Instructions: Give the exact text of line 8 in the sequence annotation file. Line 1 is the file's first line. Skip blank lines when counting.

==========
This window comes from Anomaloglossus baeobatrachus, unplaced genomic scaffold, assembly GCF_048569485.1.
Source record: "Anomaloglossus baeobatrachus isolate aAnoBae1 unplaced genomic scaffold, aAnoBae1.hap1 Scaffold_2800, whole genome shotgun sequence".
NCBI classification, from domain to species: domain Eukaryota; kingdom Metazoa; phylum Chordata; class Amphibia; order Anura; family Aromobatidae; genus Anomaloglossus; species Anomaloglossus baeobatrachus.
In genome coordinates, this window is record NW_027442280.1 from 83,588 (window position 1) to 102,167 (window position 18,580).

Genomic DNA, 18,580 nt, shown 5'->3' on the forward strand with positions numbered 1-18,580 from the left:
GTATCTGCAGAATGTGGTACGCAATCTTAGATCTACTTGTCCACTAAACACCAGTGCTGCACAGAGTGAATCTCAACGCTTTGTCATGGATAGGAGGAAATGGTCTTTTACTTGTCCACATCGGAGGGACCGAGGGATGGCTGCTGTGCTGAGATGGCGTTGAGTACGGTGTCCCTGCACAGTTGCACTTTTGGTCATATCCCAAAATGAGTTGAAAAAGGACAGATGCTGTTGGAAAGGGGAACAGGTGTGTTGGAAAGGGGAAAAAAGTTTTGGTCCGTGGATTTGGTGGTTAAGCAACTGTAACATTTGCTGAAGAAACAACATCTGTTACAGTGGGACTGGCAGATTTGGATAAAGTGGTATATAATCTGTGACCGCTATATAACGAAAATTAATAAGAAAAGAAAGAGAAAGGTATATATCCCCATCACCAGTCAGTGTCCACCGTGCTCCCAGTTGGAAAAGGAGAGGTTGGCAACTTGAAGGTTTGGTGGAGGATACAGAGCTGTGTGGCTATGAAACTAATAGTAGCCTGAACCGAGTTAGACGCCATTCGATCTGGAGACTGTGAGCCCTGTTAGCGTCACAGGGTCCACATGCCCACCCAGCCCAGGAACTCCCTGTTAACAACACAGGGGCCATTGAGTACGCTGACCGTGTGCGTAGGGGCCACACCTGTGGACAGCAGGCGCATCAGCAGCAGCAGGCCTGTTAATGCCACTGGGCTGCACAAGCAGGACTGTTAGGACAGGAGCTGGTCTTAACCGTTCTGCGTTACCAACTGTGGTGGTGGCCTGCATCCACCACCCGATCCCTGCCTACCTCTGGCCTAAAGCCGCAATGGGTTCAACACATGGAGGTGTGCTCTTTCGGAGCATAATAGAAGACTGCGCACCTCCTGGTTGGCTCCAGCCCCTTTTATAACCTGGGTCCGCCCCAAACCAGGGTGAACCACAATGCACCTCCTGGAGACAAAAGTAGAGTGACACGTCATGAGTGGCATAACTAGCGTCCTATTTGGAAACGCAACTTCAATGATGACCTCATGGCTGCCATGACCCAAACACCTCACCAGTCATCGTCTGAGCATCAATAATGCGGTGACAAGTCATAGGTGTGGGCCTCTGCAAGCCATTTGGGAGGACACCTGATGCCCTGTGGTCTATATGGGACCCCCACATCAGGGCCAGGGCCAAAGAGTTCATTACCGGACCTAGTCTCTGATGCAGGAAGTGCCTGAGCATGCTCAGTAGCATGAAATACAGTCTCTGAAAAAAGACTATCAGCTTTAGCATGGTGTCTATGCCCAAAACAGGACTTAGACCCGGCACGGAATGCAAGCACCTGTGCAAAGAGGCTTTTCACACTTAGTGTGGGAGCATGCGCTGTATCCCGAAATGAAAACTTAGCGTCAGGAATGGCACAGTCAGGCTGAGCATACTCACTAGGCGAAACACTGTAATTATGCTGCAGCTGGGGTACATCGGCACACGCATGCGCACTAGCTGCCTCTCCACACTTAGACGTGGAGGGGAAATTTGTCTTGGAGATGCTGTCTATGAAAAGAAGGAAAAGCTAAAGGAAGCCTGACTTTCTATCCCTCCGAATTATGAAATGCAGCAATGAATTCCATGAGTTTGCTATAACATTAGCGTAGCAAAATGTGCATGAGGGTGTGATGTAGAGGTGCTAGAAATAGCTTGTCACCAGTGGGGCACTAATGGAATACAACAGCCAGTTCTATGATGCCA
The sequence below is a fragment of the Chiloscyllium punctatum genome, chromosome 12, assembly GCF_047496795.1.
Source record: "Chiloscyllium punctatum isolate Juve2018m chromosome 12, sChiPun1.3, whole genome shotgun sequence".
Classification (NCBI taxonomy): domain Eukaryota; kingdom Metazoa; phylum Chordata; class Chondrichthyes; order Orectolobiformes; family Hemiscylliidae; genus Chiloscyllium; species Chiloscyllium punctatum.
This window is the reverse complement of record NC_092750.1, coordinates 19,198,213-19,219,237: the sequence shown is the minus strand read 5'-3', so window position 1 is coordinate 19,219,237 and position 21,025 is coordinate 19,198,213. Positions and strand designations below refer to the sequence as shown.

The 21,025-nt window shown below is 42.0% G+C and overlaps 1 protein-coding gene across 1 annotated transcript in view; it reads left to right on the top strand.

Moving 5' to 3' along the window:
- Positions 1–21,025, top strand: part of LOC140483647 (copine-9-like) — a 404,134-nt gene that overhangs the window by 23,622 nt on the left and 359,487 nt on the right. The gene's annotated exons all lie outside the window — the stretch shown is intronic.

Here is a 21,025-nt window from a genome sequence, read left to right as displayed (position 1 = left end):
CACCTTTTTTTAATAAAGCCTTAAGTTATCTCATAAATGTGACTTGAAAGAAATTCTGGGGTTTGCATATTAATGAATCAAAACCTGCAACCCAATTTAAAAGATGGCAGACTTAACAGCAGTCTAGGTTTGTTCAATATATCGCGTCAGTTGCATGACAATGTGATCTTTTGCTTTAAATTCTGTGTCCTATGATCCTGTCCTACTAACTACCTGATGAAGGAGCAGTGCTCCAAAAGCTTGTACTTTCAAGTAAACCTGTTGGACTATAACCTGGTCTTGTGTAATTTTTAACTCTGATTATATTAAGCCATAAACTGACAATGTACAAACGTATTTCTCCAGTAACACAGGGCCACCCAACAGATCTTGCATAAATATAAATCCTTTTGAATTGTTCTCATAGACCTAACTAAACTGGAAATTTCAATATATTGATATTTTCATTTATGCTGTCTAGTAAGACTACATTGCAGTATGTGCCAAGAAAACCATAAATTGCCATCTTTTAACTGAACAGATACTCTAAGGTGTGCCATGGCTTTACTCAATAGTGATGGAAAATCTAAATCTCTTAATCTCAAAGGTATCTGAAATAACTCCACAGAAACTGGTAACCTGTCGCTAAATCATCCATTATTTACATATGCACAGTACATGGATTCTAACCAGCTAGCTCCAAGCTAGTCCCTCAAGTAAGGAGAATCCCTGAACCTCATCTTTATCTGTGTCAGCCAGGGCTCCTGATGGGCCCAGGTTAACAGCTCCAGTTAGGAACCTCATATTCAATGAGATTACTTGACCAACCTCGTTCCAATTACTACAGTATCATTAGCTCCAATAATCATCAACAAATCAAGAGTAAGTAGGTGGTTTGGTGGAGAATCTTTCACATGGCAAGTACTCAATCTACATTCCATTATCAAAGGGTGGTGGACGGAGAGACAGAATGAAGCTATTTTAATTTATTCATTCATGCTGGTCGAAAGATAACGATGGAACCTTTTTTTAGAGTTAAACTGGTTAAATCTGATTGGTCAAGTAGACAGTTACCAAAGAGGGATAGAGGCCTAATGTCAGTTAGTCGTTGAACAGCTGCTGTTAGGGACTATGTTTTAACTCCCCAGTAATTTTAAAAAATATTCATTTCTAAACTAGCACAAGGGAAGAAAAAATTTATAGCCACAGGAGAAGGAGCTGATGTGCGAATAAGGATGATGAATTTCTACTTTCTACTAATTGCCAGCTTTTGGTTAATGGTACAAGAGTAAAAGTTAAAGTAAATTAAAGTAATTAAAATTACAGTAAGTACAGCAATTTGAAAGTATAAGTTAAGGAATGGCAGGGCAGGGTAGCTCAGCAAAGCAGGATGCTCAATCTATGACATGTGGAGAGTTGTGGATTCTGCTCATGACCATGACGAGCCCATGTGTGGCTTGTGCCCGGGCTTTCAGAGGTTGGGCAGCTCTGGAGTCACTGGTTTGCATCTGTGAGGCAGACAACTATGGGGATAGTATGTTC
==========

Source record: "Chiloscyllium punctatum isolate Juve2018m chromosome 12, sChiPun1.3, whole genome shotgun sequence".